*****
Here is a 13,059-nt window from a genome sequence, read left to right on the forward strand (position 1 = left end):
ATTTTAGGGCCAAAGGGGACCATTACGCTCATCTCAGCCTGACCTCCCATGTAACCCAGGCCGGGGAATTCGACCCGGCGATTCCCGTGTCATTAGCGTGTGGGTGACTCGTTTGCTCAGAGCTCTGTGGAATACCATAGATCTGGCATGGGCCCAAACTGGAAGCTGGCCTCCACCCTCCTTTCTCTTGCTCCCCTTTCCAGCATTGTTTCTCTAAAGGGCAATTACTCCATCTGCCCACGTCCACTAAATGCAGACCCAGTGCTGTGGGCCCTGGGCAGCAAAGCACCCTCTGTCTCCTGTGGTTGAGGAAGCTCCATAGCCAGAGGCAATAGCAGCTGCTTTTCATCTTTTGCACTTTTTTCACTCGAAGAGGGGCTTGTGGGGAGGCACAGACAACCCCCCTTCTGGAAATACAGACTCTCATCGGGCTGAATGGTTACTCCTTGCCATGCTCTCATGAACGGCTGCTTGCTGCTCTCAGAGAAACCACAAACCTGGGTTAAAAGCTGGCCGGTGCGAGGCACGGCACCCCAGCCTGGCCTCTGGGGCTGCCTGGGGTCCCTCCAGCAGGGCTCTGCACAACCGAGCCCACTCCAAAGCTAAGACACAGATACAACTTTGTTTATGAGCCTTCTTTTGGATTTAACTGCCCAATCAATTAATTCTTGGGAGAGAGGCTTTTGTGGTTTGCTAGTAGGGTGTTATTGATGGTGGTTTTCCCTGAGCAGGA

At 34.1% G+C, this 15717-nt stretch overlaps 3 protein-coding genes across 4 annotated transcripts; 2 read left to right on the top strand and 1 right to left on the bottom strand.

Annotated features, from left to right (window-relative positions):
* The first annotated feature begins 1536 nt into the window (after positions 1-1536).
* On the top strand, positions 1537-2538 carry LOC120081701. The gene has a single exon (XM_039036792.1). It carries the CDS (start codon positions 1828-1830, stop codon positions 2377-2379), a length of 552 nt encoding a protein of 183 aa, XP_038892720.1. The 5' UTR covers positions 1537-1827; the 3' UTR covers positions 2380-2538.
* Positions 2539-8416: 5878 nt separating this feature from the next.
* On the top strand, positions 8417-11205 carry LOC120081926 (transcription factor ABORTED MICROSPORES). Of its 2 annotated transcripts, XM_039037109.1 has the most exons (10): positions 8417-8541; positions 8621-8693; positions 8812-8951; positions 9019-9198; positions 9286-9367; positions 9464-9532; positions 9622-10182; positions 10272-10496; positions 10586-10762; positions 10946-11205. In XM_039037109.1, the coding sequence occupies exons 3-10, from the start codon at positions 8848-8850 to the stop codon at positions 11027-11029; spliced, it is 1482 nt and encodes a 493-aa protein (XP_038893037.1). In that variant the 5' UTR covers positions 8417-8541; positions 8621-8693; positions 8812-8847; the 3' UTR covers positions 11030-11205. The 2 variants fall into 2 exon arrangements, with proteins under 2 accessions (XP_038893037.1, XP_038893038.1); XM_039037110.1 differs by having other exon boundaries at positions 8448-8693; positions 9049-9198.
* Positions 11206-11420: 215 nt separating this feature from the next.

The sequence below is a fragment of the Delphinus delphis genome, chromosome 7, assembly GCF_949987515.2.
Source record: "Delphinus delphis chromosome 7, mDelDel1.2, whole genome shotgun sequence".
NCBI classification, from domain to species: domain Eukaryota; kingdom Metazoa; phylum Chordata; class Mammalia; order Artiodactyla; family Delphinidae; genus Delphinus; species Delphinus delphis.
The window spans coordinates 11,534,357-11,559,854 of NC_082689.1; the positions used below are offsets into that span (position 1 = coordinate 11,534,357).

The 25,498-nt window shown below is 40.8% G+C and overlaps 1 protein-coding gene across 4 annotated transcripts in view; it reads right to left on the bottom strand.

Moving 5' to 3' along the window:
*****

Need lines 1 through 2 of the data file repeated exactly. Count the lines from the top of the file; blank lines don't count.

Here is a 13,059-nt window from a genome sequence, read left to right on the forward strand (position 1 = left end):
ATTTTAGGGCCAAAGGGGACCATTACGCTCATCTCAGCCTGACCTCCCATGTAACCCAGGCCGGGGAATTCGACCCGGCGATTCCCGTGTCATTAGCGTGTGGGTGACTCGTTTGCTCAGAGCTCTGTGGAATACCATAGATCTGGCATGGGCCCAAACTGGAAGCTGGCCTCCACCCTCCTTTCTCTTGCTCCCCTTTCCAGCATTGTTTCTCTAAAGGGCAATTACTCCATCTGCCCACGTCCACTAAATGCAGACCCAGTGCTGTGGGCCCTGGGCAGCAAAGCACCCTCTGTCTCCTGTGGTTGAGGAAGCTCCATAGCCAGAGGCAATAGCAGCTGCTTTTCATCTTTTGCACTTTTTTCACTCGAAGAGGGGCTTGTGGGGAGGCACAGACAACCCCCCTTCTGGAAATACAGACTCTCATCGGGCTGAATGGTTACTCCTTGCCATGCTCTCATGAACGGCTGCTTGCTGCTCTCAGAGAAACCACAAACCTGGGTTAAAAGCTGGCCGGTGCGAGGCACGGCACCCCAGCCTGGCCTCTGGGGCTGCCTGGGGTCCCTCCAGCAGGGCTCTGCACAACCGAGCCCACTCCAAAGCTAAGACACAGATACAACTTTGTTTATGAGCCTTCTTTTGGATTTAACTGCCCAATCAATTAATTCTTGGGAGAGAGGCTTTTGTGGTTTGCTAGTAGGGTGTTATTGATGGTGGTTTTCCCTGAGCAGGA